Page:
the gyro-magnetic ratio which character-
izes the nucleus.
Under these conditions, we say that the population of
nuclei is under thermal (or Boltzmann) equilibrium.
Therefore, the obtained polarization is sometimes called
thermal polarization.
The value of the polarization is generally small. For
example, at B0 = 1 T and at room temperature, the proton
(1H) polarization is only about 10-5 for the usual in vivo
proton concentrations.
In a basic NMR experiment, the population of nuclei
will be subjected to short pulse (called excitation pulse)
of a second sinusoidal magnetic field B1, applied at the
characteristic Larmor frequency 00
to the
sample. At the end of the excitation pulse, a resonance
signal (or the NMR signal) at the same frequency is re-
ceived. This signal (S) is directly proportional to the po-
larization P according to the Eq.3:
The NMR signal is processed to be used for obtaining
a “fingerprint” of the environment of the nucleus being
studied. It is clear that a high signal level is necessary to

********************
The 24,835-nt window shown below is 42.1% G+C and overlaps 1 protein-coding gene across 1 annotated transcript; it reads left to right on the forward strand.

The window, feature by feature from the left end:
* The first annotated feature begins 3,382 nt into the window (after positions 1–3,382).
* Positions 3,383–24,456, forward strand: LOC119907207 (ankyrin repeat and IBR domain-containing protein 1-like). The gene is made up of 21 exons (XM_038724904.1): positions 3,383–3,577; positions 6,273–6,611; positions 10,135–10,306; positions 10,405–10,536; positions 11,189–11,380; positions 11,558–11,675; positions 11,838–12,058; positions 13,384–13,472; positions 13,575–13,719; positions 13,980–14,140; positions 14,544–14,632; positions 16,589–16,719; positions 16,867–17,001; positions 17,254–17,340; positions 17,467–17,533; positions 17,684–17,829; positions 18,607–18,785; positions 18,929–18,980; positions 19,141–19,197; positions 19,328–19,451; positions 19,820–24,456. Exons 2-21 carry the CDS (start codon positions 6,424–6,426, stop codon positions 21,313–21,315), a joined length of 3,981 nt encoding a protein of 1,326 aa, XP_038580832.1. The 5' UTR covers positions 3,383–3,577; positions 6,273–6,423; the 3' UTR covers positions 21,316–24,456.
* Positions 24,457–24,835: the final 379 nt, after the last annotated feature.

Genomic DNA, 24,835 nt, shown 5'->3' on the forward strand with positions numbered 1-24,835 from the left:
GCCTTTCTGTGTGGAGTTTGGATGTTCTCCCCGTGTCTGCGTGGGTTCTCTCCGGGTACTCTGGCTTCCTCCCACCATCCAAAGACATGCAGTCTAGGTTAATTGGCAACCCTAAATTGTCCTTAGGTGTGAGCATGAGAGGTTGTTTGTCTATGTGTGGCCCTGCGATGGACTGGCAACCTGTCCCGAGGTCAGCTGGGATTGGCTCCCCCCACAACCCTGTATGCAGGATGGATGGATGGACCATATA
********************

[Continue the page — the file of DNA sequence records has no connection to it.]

achieve the required sensitivity in most MRI applica-
For the in vivo proton MRI, the large proton concen-
trations (N) and the use of high magnetic fields (0
B) to
increase the polarization allow for an exploitable signal
level and acceptable sensitivity.
Unlike the case of proton NMR/MRI, the in vivo
NMR signal of injected or inhaled 129Xe is not exploit-
able. Actually, at thermal equilibrium, and for a same
magnetic field B0, the NMR signal of a 129Xe population
is about 10000 times lower than the one that could be
obtained from the same volume of protons. This is be-
cause of the intrinsic lower gyro-magnetic ratio (4 times
lower), the intrinsic lower thermal polarization and
lower density of the xenon (see Eqs.2 & 3).
To compensate for these limitations, hyperpolarizing
techniques have been successfully used to dramatically
increase the polarization level of xenon before using it
for the NMR or MRI in-vivo experiments. The hyperpo-
larization is actually a physical process that increases the
polarization level without the need to increase the mag-